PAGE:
The Treasury Department’s Financial Crimes Enforcement Network is hoping to lift the veil on the use of anonymous companies for financial transactions by forcing financial firms to disclose and verify the identities of the actual people, or “beneficial owners,” behind the transactions.
FinCEN issued a Notice of Proposed Rulemaking on Wednesday to amend the existing regulations under the Bank Secrecy Act to help prevent the use of anonymous companies to engage in or launder the proceeds of illegal activity in the U.S. financial sector.
The proposed rule aims to clarify and strengthen the customer due diligence obligations of banks and other financial institutions (including brokers or dealers in securities, mutual funds, futures commission merchants, and introducing brokers in commodities).
The proposed amendments would also add a new requirement that these entities know and verify the identities of the real people who own, control and profit from the companies they service.
“The beneficial ownership requirement is intended to provide us with an important new tool to track down the real people behind companies that abuse our financial system to secretly move and launder their illicit gains,” said David S. Cohen, Under Secretary for Terrorism and Financial Intelligence, in a statement. “Along with meeting our international commitments, this rule would make our financial system more transparent by exposing the activities of illicit actors who will no longer be able to hide behind their anonymity.”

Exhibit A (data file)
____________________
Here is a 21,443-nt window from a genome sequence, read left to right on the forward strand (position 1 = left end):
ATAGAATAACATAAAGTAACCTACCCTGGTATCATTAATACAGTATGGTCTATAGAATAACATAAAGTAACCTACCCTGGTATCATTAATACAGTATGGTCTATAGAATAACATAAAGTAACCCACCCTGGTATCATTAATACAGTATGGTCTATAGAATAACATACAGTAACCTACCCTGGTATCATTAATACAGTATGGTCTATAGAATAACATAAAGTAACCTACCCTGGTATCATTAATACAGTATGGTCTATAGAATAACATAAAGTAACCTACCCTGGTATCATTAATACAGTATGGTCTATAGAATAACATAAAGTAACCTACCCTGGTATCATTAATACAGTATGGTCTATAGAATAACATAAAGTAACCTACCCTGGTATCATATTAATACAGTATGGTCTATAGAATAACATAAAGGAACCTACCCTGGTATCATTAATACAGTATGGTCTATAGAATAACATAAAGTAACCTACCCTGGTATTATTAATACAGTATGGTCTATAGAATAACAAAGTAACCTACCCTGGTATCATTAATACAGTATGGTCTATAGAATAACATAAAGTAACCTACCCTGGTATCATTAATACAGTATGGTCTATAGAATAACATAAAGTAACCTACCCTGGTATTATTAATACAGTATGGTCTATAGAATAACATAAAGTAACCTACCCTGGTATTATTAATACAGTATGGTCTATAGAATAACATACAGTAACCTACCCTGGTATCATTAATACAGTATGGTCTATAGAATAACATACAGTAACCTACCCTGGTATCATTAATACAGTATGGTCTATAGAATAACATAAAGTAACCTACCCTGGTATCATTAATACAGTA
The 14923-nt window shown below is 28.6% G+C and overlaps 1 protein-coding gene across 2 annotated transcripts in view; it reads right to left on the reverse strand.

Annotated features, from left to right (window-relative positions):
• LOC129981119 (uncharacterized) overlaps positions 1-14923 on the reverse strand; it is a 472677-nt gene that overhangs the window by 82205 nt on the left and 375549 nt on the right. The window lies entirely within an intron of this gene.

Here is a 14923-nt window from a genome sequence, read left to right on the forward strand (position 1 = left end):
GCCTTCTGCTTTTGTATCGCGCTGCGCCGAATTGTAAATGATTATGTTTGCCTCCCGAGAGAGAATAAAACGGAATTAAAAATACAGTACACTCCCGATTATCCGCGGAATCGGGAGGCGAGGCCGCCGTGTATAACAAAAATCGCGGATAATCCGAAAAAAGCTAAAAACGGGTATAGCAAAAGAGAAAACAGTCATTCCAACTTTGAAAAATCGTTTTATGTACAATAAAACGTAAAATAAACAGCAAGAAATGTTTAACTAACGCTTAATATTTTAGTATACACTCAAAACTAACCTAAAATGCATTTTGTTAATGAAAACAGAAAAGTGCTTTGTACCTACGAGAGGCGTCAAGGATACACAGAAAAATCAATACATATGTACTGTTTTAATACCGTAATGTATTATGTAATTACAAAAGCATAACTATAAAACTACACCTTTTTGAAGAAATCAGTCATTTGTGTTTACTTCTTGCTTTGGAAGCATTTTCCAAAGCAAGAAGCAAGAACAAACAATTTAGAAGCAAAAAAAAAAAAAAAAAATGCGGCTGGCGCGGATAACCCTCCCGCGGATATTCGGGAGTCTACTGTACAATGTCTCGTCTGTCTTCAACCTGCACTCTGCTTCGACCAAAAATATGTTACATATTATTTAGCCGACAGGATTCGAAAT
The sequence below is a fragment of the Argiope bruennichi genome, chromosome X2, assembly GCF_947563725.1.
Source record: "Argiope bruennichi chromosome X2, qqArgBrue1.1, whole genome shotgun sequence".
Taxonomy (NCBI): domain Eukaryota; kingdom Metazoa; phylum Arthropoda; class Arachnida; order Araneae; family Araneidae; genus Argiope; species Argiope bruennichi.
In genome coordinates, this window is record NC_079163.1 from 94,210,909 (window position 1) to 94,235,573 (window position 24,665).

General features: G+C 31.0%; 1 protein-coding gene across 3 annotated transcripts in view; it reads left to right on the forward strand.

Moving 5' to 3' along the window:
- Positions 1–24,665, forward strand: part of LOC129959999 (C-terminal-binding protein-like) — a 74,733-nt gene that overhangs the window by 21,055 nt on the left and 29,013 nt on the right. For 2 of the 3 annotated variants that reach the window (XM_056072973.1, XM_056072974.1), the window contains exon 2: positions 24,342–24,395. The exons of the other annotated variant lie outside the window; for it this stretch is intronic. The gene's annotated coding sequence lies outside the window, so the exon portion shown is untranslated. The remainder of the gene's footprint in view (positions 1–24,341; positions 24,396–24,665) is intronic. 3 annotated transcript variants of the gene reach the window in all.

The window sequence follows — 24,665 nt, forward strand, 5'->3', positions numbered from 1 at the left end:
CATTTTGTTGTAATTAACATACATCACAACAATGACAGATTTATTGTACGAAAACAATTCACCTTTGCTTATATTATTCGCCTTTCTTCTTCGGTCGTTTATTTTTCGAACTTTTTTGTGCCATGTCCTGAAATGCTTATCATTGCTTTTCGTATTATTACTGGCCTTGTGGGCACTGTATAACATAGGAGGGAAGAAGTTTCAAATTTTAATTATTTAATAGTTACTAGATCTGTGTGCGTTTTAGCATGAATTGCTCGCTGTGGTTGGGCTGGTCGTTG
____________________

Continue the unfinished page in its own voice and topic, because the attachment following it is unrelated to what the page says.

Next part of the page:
The proposed rule comes after the Treasury conducted extensive outreach and discussion with various financial institutions and regulatory agencies. The proposed amendments would build upon post-9/11 augmentation of the regulations designed to protect the U.S. financial system.
The Treasury contended that it would make valuable information needed to disrupt illicit finance networks available to law enforcement, and the resulting increase in financial transparency would enhance the ability of financial institutions and law enforcement to identify the assets and accounts of criminals and national security threats.
The rule also would further U.S. commitments in the G-8 Action Plan for Transparency of Company Ownership and Control, which was published in June 2013.
Customer due diligence would include four core elements: identifying and verifying the identity of customers; identifying and verifying the beneficial owners of legal entity customers; understanding the nature and purpose of customer relationships; and conducting ongoing monitoring to maintain and update customer information and to identify and report suspicious transactions. Financial institutions would need to collect the beneficial ownership information in a standardized format. They would also have to identify and verify any individual who owns 25 percent of more of a legal entity, and an individual who controls the legal entity.
Comments on the proposal will be accepted for 60 days from the date of its publication in the Federal Register.